So sayeth Paramount, Jeff Fowler’s Sonic the Hedgehog 2 has passed $400 million at the global box office. This includes $190.563 million in North America and $209.451 million overseas for the $110 million Sega video game adaptation. The domestic total is over $40 million more than the nearest video game-based competitor, the $146 million Uncharted ($402 million global) and the $148 million Sonic the Hedgehog ($320 million worldwide). Heck, even when adjusted for inflation, that $190.6 million gross is behind only Angelina Jolie’s Tomb Raider ($131 million in 2001/$212 million adjusted) among video game flicks. And yeah, the film earned $80 million more than its 2020 predecessor globally while earning reviews and buzz both comparable to the first film and leaving fans genuinely excited for what a threequel might hold.
“With Sonic the Hedgehog 2, our filmmakers and producing partners delivered the high-quality theatrical experience that the whole family had been waiting for, and we are thrilled with the enthusiastic global response to the characters and world we have created out of the beloved Sonic IP,” said Marc Weinstock, President, Worldwide Marketing & Distribution, Paramount Pictures.
I might not say that the credit-cookie reveal of “Shadow the Hedgehog” is on par with Batman turning over a Joker card at the end of Batman Begins, but my son might disagree with that assessment. The film retained its predecessor’s gee-whiz sensibility, existing as a high-quality kid-targeted adventure fantasy first and a nostalgic IP adaptation second. That the film included a lengthy comic subplot for Natasha Rothwell’s Rachel, one that briefly allowed Rachel and her sister (Tika Sumpter) to team up and outwit the bumbling cops, shows that all parties understood why the first picture worked. It wasn’t just a generic notion of a Sonic movie, but specific elements in the particular films (including Jim Carrey going full-Cable Guy as Doctor Robotnik) that provided entertainment for fans and general audiences alike.
Anyway, this marks the eighth film (including China’s Battle at Lake Changjin 2) to pass $400 million worldwide and Paramount’s second such title alongside Top Gun: Maverick ($480 million domestic and around $912 million (just past China’s $911 million-grossing Korean war epic). It is the 23rd such film since Covid began to hit that milestone, joining the two Battle at Lake Changjin films, Japan’s Demon Slayer the Movie, China’s Hi, Mom, Detective Chinatown 3, The Eight Hundred and My People My Homeland. Among Hollywood flicks, it joins WB’s Godzilla Vs. Kong, Dune, The Batman and Fantastic Beasts 3, Sony’s Venom 2, Spider-Man: No Way Home and Uncharted, Disney’s Shang-Chi, Eternals and Doctor Strange 2, Universal’s F9, No Time to Die, Sing 2 and Jurassic World 3 and Paramount’s Top Gun: Maverick.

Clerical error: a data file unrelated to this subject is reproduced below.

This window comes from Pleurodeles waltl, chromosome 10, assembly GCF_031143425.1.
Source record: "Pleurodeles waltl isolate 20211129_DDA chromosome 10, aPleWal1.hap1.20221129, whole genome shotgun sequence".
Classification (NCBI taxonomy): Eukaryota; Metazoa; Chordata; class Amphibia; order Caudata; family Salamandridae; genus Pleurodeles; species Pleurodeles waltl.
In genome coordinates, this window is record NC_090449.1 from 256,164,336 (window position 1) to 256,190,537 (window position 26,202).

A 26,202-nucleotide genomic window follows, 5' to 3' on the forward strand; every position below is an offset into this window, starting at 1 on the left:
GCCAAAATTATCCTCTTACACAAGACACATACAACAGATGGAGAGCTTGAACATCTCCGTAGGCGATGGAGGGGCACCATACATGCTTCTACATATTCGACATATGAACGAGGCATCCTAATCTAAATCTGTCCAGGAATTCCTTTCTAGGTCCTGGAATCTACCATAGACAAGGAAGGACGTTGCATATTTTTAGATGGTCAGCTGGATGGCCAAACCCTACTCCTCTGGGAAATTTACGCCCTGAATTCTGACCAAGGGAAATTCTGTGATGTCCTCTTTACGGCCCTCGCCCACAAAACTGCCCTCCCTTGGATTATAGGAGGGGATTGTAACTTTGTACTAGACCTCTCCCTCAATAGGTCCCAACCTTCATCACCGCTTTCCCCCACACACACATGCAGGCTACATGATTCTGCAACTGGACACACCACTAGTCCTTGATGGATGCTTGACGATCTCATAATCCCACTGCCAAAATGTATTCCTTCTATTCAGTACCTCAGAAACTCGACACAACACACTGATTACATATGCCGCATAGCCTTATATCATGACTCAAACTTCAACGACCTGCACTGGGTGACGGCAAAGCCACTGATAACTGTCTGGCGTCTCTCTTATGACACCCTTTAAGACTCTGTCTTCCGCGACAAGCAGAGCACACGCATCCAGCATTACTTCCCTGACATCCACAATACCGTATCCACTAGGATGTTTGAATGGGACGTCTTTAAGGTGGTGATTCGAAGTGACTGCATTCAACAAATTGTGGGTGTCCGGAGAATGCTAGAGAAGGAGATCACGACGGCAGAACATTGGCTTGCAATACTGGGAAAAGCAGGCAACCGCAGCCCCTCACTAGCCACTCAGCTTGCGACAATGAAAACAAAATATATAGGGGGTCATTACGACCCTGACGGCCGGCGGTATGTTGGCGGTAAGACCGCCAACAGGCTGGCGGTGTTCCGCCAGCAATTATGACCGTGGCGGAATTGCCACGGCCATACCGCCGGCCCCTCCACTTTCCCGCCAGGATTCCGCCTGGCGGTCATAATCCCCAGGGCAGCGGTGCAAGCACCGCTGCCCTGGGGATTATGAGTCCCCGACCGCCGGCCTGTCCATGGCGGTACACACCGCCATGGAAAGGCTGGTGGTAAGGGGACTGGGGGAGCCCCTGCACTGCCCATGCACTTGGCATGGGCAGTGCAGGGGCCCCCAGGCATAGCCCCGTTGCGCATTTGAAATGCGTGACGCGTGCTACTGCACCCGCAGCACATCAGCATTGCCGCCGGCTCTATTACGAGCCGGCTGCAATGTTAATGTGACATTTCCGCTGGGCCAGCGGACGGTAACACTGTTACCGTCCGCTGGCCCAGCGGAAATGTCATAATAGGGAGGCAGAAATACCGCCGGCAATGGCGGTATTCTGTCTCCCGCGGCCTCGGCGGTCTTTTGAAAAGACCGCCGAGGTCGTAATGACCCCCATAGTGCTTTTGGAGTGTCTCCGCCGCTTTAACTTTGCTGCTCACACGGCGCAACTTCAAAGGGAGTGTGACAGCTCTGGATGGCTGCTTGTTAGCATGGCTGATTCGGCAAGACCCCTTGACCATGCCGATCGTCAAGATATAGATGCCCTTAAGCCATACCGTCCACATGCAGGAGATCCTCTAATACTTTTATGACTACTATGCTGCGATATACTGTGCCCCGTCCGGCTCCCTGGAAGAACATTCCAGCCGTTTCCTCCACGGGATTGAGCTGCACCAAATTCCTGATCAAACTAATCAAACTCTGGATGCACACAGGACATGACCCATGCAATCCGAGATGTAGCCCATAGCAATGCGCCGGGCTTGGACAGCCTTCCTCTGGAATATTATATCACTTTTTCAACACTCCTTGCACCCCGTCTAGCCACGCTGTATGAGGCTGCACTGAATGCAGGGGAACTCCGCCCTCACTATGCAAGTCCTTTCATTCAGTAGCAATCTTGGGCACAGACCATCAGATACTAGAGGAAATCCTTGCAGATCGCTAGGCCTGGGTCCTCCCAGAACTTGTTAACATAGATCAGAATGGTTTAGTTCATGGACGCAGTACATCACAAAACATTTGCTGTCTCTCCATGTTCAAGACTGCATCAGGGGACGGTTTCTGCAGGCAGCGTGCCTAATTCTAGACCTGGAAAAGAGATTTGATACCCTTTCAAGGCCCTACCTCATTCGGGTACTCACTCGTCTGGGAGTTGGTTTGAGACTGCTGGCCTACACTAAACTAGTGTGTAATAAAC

“This milestone demonstrates that audiences are hungry for great family entertainment, and that when we deliver on world-class, enduring franchises, crowds deliver in theatres. We can’t wait to expand the Sonic universe further and bring more exciting stories to fans with the next film installment and the upcoming Paramount+ series.” said Daria Cercek, Co-President, Paramount Motion Picture Group.
That list (the non-Chinese titles) includes two animated films, six comic book superhero movies, three fantasy sequels, one fantasy newbie and four “non-fantasy” action movies. Disney’s Covid-era success has been entirely predicated upon MCU movies, which is a conversation for another post, but the 16 Hollywood films are divided between the five major studios. And, yeah, if we count 20th Century as its own studio, then Avatar: The Way of Water will make it six before the year is over. Lionsgate is mostly taking the year off. Fingers crossed that John Wick 4 becomes their first non-Hunger Games/Twilight $400 million grosser next year.
For a sub-genre that’s allegedly been “cursed” for 29 years, we have two video game-based movies ranking among the year’s biggest. Sonic 2 joins Tom Holland’s Uncharted ($402 million), Rampage ($430 million), Detective Pikachu ($430 million) and Warcraft ($438 million) among the biggest-grossing video game movies ever, even if Detective Pikachu may be a one-and-done and Warcraft (which cost $165 million and earned half of its money from China amid a very frontloaded run). Uncharted will likely get a sequel, and Sonic 3 has to be pretty high on Paramount’s priorities list, although Dwayne Johnson’s giant animal monster mash (still my pick for the best video game movie ever) was seemingly envisioned as a one-and-done. We’ll see if Illumination’s animated Super Mario Bros. can become the first to crack $450 million early next year.